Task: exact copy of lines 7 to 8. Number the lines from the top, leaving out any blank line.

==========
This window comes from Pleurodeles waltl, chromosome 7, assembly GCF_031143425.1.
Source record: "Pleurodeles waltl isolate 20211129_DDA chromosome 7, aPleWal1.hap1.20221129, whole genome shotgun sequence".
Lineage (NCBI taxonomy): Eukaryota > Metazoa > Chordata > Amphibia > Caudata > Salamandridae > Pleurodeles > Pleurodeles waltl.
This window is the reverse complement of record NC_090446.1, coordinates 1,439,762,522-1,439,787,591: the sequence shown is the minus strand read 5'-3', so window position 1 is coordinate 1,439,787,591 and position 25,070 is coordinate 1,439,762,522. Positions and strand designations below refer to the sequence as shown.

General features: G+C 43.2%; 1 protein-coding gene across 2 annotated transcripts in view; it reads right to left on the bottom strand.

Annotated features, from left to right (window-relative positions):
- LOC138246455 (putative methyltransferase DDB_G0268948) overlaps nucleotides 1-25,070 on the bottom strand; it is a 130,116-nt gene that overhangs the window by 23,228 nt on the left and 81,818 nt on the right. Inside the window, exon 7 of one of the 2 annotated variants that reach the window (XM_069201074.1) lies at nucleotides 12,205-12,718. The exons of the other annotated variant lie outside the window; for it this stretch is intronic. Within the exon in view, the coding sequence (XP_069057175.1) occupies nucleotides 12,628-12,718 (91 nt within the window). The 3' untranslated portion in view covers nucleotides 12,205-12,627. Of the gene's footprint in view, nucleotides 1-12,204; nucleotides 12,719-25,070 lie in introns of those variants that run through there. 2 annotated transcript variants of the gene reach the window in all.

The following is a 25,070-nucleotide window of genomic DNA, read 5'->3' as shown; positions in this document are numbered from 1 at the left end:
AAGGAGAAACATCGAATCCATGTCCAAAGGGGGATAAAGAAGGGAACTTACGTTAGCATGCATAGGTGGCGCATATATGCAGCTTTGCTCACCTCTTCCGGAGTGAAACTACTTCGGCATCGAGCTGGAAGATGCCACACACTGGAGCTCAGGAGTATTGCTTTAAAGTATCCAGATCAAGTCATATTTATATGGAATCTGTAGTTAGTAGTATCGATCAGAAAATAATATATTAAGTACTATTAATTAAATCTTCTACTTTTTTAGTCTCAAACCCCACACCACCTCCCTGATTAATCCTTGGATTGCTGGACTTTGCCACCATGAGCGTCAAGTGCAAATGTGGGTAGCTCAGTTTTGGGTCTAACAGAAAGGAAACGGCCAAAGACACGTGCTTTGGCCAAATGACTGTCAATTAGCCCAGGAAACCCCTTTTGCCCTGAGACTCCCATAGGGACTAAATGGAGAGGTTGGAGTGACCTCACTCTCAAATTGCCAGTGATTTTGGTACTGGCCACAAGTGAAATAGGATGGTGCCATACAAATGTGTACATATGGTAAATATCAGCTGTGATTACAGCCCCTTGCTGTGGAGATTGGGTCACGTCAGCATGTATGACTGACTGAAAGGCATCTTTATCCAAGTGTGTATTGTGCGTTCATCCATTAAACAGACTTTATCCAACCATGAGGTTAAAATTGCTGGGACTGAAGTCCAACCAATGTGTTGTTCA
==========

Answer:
- LOC138246455 (putative methyltransferase DDB_G0268948) overlaps nucleotides 1-25,070 on the bottom strand; it is a 130,116-nt gene that overhangs the window by 23,228 nt on the left and 81,818 nt on the right. Inside the window, exon 7 of one of the 2 annotated variants that reach the window (XM_069201074.1) lies at nucleotides 12,205-12,718. The exons of the other annotated variant lie outside the window; for it this stretch is intronic. Within the exon in view, the coding sequence (XP_069057175.1) occupies nucleotides 12,628-12,718 (91 nt within the window). The 3' untranslated portion in view covers nucleotides 12,205-12,627. Of the gene's footprint in view, nucleotides 1-12,204; nucleotides 12,719-25,070 lie in introns of those variants that run through there. 2 annotated transcript variants of the gene reach the window in all.

The following is a 25,070-nucleotide window of genomic DNA, read 5'->3' as shown; positions in this document are numbered from 1 at the left end: